Given that this Blog is so new and I’ve only done 4 postings prior to this, I hadn’t imagined that I would be so quickly returning to the same topic- how we define the term “life.” But that definition, if there is one that everyone can agree on,is seminal to the discussion of the search for life elsewhere in the Universe and therefore is seminal to this Blog. So that’s my rationale for repeating myself and this is an ever evolving topic 🙂
While doing some research recently, I had the good fortune to come across a video presentation by Brother Guy Consalmagno , Planetary Scientist and Director of the Vatican Observatory, which was part of a University of Arizona lecture series on the scientific definition of life. It was worth investing an hour of my time to watch and I hope that you will do the same. It’s a fascinating perspective of all of the various world views and philosophies that have informed the definition of “life” over time, and which will no doubt continue to evolve and change in the future. Here is address:
Or just do what I do- google it:) But please watch it and if you can, come and join ( or start ) the conversation and tell me what you think. Because as Brother Guy so astutely summarizes near the end of the presentation: “Our knowledge will always be incomplete. That’s why we keep looking.”
Br. Guy takes us through a brief history of how life has been defined, scientifically and philosophically, over time. At one point, he tells us that there has been some 48 definitions–some lofty and rather crusty , such as the famed biologist and writer, T. H. Huxley’s 1848 definition of the “vital forces(presumably of life ) are molecular forces” —which I have to say— I don’t even know what it means! ( by the way, did you know that he created the term agnosticism to describe his own views? The things you learn when you do research:)
Our human view of what is”alive” has obviously evolved as we learn more about the vastly diverse life forms on our own planet. Br. Guy points out that even such logical assumptions as organisms needing light and warmth to live, have been challenged by the discovery of species that survive and “live” in perpetual darkness. My favourite illustration of how we limit ourselves by our human assumptions comes in BG’s reference to Gene Rodenberry, the sci fi genius and creator of Star Trek . Mr. Rodenberry apparently said that the aliens on Start Trek could looks bizarre and outlandish and be any colour of the rainbow, but they needed to have eyes for the audience to accept that they were living creatures. Which is –as Spock would say -fascinating! We now know that there are creatures on our planet who don’t have eyes and are very much “alive.”(the “star nosed mole” is one of my favourites that came up during my research ) . And so on…
I think that Br. Guy hits it out of the ballpark when he summarizes what I think is the heart and soul of this debate with this statement: “Our sense of what is living and what is needed to live is deeply imbedded in the culture in which we live.”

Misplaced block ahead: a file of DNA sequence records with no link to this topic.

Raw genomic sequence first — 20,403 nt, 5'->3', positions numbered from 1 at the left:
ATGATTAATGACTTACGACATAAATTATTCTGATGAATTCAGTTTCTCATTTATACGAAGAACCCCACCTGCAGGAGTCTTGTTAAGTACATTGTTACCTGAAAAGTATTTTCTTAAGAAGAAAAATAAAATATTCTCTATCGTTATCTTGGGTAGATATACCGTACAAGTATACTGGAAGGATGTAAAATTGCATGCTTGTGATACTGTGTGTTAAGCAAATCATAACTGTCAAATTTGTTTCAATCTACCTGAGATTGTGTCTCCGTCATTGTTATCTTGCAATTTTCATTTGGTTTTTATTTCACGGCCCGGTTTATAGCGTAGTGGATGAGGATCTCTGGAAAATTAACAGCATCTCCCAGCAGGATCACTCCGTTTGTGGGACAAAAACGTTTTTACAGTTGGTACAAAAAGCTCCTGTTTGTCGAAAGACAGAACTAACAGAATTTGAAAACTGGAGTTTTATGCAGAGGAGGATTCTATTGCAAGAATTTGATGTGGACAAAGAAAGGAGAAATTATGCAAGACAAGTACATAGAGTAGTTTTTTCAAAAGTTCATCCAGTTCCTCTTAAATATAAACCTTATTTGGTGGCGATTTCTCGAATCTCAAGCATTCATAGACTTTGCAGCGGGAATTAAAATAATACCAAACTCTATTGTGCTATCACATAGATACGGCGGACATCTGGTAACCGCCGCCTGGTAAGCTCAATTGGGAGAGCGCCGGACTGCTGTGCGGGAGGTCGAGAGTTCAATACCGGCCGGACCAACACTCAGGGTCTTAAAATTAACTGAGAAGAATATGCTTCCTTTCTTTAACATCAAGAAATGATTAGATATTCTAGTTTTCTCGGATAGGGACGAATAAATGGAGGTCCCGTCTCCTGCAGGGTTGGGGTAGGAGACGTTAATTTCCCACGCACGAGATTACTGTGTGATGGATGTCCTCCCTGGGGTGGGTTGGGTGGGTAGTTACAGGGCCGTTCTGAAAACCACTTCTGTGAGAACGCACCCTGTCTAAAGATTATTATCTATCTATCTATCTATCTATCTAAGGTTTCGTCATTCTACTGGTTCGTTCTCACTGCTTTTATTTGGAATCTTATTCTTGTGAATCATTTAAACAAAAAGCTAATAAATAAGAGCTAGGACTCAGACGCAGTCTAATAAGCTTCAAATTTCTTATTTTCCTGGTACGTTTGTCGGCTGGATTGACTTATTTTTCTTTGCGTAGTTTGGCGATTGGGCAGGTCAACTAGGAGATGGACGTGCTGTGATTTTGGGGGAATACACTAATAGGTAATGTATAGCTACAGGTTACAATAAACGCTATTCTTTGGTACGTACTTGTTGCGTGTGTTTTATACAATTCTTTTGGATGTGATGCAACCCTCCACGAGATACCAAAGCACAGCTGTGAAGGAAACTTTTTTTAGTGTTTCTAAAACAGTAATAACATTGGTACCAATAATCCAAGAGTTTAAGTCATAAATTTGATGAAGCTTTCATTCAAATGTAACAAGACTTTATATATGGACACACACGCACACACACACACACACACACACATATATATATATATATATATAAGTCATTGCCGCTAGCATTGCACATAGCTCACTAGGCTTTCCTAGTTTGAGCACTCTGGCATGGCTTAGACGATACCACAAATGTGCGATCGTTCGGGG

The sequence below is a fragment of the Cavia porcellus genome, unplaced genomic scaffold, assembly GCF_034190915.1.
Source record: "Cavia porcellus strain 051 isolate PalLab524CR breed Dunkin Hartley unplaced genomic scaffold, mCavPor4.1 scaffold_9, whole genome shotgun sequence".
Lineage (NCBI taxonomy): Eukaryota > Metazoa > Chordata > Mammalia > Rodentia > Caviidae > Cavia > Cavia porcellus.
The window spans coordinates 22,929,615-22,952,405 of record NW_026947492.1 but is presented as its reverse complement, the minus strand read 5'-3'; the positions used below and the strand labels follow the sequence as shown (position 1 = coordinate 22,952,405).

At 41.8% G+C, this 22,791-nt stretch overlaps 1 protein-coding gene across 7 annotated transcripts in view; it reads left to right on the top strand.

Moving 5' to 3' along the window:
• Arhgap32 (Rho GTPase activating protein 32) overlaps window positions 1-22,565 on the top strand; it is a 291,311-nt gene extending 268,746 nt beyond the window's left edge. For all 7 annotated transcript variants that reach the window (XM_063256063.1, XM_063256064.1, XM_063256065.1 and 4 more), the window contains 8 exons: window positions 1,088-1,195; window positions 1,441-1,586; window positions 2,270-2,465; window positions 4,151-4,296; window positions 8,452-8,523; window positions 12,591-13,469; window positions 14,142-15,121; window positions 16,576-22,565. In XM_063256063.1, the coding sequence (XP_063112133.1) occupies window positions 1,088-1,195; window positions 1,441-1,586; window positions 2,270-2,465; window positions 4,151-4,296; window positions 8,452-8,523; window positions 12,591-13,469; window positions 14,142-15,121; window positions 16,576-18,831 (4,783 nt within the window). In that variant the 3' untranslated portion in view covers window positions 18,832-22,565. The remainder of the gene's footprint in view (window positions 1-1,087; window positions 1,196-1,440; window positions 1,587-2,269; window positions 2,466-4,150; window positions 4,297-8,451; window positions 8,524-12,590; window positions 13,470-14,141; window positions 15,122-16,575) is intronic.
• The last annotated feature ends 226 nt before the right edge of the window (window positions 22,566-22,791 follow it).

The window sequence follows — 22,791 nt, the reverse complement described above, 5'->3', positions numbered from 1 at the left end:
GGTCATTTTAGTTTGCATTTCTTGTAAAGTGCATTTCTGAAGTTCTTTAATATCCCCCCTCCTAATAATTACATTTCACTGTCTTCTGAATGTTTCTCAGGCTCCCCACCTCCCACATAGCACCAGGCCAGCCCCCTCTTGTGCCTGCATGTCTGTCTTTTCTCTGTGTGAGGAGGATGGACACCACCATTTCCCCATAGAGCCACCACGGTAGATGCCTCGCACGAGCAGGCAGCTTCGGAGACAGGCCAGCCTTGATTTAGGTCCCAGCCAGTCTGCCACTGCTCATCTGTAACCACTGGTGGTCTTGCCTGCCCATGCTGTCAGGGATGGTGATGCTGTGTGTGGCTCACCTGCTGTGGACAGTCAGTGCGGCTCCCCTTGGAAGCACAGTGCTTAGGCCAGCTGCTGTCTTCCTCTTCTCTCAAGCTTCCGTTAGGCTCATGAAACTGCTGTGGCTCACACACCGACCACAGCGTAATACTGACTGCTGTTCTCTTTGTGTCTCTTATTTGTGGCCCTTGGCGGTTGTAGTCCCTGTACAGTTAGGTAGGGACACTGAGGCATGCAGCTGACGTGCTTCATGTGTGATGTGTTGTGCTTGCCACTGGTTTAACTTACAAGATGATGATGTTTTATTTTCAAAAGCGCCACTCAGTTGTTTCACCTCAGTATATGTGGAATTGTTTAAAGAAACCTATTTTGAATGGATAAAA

I couldn’t agree more but I wonder if that, by its very definition , is limiting our understanding of what constitutes life? For example , one of the criteria for exoplanet candidates to be considered habitable is for it to be in “the Goldilocks Zone” , as in close enough t its host star to get sufficient sunlight and warmth for liquid water to flow. But we already know of species on our own planet that don’t require light and can live in the cold. I’m reminded of the affectionate “debates” that I would have with some of my colleagues from the local Astronomy Club about the potential for life in our own solar system. This was always a fun exercise as the flaky English major ( me ) debated the science nerds.
“There can’t be life on Venus, Maureen. It’s too hot and there’s no water”…to which I would respond ..” That just means that it can’t support life as we know it…” As in human life. But perhaps there is another kind of life that doesn’t need water and light? Aren’t the possibilities endless?
As Dr. Charles Cockell, Professor of Astronomy and Physics, says in my Astrobiology textbook- seeing as we are very busy right now looking for other planets and signs of life on them, ” we can at least engage in a useful debate about what might mean by the term life” Yes indeed —so we’ll know it when we find it! 🙂
As I complete this post, I am chasing some very exciting news just released by the European Science Observatory: An earth like, rocky planet has been found orbiting the Goldilocks Zone of the star Proxima Centauri . That is the star closest to our sun and our solar system– a mere 4.242 light years from Earth! Which is, in the larger cosmic picture, —practically next door. This is big! I have a feeling that this debate is about to heat up. Please join the conversation:)